While stomach cancer in people is rather common, stomach cancer in dogs is rather rare. It accounts for about 0.1 percent (1 in 1000) of all canine cancers.
Certain breeds seem to be more predisposed to stomach cancer. For example, Chow Chows have between 10 to 20 times the risk of stomach cancer compared to other breeds.
Other breeds that are more prone to stomach cancer include the Akita, Belgian Sheepdogs, Irish Setters, Keeshonds, Norwegian Elkhound, and Scottish Terriers.
Dog stomach cancer is most frequently caused by adenocarcinoma, a tumor which forms in glandular tissue and spreads to the stomach. This type of tumor can also frequently spread to lymph nodes, the liver and the lungs.
Other less common tumors that cause canine stomach cancer include gastrointestinal stromal tumors, leiomyosarcomas, lymphomas, mast cell tumors, extramedullary plasmacytomas, and fibrosarcomas.
Benign Stomach Tumors
Not all tumors in the stomach are cancerous. There are also benign tumors such as leiomyomas and polyps. These non-cancerous tumors can be removed surgically and the prognosis for dogs with benign tumors is very good.
Stomach cancer in dogs usually occurs in middle-aged to older dogs. It seems to affect male dogs more frequently than females.
Symptoms of Dog Stomach Cancer
The signs of stomach cancer can be very vague and subtle.
The most common symptoms of stomach cancer are vomiting (very often you can see blood in the vomitus) and weight loss.
Dogs with stomach cancer also suffer from abdominal pain, which can cause behavioral changes in the dog.
For example, if you touch the dog, he may growl, whine, or snap at you. He may be reluctant to move and play, and may even refuse to eat.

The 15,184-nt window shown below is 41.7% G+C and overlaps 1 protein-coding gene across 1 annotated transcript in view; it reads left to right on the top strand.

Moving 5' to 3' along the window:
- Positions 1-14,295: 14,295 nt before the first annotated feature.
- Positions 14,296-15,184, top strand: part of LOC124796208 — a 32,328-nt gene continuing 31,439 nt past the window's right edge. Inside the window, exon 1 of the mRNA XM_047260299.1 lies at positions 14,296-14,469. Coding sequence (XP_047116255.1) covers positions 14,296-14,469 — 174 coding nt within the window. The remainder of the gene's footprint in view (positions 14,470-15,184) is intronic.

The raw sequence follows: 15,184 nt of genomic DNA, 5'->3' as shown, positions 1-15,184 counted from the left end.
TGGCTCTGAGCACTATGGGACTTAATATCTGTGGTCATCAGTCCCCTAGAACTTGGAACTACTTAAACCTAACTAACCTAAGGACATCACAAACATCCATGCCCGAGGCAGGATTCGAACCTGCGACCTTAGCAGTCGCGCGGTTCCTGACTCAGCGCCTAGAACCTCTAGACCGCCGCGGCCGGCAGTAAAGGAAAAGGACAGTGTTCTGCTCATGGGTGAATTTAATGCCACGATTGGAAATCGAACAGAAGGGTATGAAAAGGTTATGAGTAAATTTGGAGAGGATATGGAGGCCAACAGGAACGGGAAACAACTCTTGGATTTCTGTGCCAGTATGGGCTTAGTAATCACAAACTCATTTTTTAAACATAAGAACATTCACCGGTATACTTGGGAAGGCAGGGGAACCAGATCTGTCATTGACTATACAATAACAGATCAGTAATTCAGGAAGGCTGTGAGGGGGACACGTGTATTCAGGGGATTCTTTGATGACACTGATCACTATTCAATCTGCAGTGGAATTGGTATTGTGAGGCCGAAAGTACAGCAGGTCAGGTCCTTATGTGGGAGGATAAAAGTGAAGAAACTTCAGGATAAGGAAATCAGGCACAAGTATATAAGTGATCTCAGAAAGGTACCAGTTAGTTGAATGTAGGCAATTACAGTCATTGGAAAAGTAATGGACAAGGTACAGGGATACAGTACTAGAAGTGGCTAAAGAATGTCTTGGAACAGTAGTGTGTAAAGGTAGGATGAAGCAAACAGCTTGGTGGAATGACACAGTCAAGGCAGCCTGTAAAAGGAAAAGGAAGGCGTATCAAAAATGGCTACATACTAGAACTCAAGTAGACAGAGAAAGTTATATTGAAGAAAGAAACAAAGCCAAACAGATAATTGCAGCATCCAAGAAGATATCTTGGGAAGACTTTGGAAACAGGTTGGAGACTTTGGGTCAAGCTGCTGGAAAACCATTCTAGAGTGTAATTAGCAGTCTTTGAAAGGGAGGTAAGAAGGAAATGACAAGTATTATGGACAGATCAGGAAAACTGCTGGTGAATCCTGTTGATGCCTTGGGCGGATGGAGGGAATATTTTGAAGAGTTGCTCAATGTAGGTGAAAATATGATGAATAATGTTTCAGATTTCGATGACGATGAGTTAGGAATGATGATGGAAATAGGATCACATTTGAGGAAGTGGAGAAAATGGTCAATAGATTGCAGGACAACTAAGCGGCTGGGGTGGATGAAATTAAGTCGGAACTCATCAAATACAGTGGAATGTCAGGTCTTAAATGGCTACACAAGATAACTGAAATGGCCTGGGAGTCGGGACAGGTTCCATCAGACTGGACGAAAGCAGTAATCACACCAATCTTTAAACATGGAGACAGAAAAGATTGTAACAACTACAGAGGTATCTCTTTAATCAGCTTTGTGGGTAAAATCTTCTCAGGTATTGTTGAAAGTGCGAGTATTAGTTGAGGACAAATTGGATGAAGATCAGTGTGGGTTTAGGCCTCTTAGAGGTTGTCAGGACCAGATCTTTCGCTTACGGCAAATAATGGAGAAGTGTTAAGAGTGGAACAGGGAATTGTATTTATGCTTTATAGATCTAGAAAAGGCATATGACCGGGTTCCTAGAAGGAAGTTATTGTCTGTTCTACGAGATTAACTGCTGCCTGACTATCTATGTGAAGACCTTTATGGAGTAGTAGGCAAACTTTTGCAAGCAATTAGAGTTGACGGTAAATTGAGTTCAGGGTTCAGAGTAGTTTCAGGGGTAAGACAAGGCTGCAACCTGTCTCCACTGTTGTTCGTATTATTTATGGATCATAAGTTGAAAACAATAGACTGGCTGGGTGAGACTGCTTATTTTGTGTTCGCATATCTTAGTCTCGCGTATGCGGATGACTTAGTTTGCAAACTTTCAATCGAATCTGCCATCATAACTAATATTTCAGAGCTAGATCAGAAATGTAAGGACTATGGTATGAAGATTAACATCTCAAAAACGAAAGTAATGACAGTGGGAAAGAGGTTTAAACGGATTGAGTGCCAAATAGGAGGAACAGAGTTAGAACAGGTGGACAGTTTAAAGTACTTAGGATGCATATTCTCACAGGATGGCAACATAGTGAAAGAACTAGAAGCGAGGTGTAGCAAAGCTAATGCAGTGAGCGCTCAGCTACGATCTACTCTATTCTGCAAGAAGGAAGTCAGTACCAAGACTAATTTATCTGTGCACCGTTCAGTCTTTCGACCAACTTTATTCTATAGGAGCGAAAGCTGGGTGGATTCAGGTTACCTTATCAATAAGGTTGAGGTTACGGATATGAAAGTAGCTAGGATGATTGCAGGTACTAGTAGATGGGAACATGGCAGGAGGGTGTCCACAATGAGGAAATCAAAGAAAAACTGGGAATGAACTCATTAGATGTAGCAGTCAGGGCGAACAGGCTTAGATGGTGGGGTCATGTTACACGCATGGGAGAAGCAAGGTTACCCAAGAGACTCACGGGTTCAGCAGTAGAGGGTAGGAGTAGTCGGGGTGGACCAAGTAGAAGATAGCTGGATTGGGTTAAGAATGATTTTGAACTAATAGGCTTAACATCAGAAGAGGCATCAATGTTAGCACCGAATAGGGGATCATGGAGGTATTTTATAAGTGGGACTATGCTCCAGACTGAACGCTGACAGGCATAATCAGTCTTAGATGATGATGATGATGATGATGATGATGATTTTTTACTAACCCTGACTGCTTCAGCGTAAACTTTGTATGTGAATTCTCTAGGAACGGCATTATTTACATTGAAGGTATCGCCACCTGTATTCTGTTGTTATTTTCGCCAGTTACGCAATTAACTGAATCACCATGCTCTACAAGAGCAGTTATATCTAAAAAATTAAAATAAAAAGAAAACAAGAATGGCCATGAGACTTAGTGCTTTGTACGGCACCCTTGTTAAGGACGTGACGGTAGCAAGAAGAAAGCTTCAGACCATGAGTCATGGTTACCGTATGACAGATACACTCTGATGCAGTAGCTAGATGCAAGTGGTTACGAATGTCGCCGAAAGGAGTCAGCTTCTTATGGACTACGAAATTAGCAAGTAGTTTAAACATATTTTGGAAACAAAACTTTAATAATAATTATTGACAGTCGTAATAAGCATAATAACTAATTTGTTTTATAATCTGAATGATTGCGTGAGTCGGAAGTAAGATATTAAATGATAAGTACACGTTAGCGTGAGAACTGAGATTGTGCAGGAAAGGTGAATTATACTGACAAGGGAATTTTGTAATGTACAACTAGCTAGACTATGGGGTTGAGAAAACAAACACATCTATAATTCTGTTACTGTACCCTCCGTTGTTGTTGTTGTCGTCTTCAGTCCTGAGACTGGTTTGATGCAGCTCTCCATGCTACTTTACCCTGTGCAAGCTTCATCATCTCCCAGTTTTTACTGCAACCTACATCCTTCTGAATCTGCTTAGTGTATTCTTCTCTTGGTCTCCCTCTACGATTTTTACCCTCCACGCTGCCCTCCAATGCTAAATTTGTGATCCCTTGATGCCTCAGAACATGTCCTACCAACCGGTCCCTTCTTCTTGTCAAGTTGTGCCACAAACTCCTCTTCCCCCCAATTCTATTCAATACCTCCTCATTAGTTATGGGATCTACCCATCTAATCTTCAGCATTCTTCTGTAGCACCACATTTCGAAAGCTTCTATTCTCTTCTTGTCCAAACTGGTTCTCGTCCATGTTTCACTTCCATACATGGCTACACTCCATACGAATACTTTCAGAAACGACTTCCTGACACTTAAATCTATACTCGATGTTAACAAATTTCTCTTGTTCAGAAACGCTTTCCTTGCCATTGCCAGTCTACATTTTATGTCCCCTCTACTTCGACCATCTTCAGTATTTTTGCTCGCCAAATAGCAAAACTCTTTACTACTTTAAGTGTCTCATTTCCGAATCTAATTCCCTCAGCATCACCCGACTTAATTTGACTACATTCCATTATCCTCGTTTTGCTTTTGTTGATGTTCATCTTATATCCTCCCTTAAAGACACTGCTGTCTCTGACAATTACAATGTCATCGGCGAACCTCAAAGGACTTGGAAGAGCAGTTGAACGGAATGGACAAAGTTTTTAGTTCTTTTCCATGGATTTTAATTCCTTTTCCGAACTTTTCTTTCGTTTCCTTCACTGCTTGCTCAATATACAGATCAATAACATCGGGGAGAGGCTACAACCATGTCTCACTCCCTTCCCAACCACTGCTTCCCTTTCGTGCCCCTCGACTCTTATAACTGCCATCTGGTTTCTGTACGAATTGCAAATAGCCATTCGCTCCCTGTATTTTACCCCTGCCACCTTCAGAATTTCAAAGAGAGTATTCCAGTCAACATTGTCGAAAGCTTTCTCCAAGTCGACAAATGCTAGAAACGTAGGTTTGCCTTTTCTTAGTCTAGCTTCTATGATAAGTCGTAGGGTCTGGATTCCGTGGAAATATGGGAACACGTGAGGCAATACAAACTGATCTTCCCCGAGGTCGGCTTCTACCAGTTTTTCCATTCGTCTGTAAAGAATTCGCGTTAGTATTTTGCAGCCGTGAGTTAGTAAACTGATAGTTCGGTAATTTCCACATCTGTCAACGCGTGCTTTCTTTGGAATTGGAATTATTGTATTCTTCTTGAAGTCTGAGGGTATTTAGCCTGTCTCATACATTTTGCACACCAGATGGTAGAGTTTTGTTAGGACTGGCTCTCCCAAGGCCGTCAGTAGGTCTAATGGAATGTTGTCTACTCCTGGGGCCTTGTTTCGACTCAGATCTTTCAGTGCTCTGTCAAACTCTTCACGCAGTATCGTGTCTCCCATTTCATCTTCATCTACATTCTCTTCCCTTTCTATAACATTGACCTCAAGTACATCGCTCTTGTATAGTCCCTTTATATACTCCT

Other symptoms that could indicate stomach cancer include:
Diagnosis of Dog Stomach Cancer
As you can see, symptoms of stomach cancer in dogs are very vague and many other GI problems cause similar symptoms.
A series of initial tests such as blood, urine and fecal sample tests and x-rays are necessary.
If other GI problems are ruled out, double-contrast radiography and/or abdominal ultrasound can be used to determine if a tumor is present in the stomach.
Endoscopic examination of the stomach is another useful diagnostic procedure. Besides looking for abnormalities in the stomach, the endoscope can remove small samples of the tumor in the stomach for further analysis.
Finally, if cancer is strongly suspected, the vet may suggest exploratory surgical biopsy.
Conventional Treatment of Dog Stomach Cancer
Unless the cancer form is lymphoma, the conventional treatment of choice for stomach cancer in dogs is surgery, provided that the cancer has not spread to other sites of the body.
Sometimes the tumor is so large that food cannot pass from the stomach to the intestine.
In such cases, a bypass surgery may be necessary. Bypass surgery is not curative. It only provides relief to make the dog feel better and to help him stay alive longer.
Radiation therapy is seldom used to treat canine stomach cancer due to the location of the stomach. Radiation may accidentally harm important organs close by (e.g. the liver and intestines).
Chemotherapy is largely ineffective against stomach cancer.
Unfortunately, stomach cancer in dogs is aggressive and prognosis is poor.
Even with surgery, the survival time for most dogs is less than 6 months (median survival time for adenocarcinoma with surgery is 2 months).
Although stomach cancer in dogs is rare, when it occurs, it is usually aggressive. Since the symptoms are similar to those of common digestive issues, diagnosis may be too late and the cancer may have already spread to other parts of the body.
It is therefore important to take your dog to a vet for a checkup if the dog consistently shows signs and symptoms of GI issues, such as vomiting and diarrhea.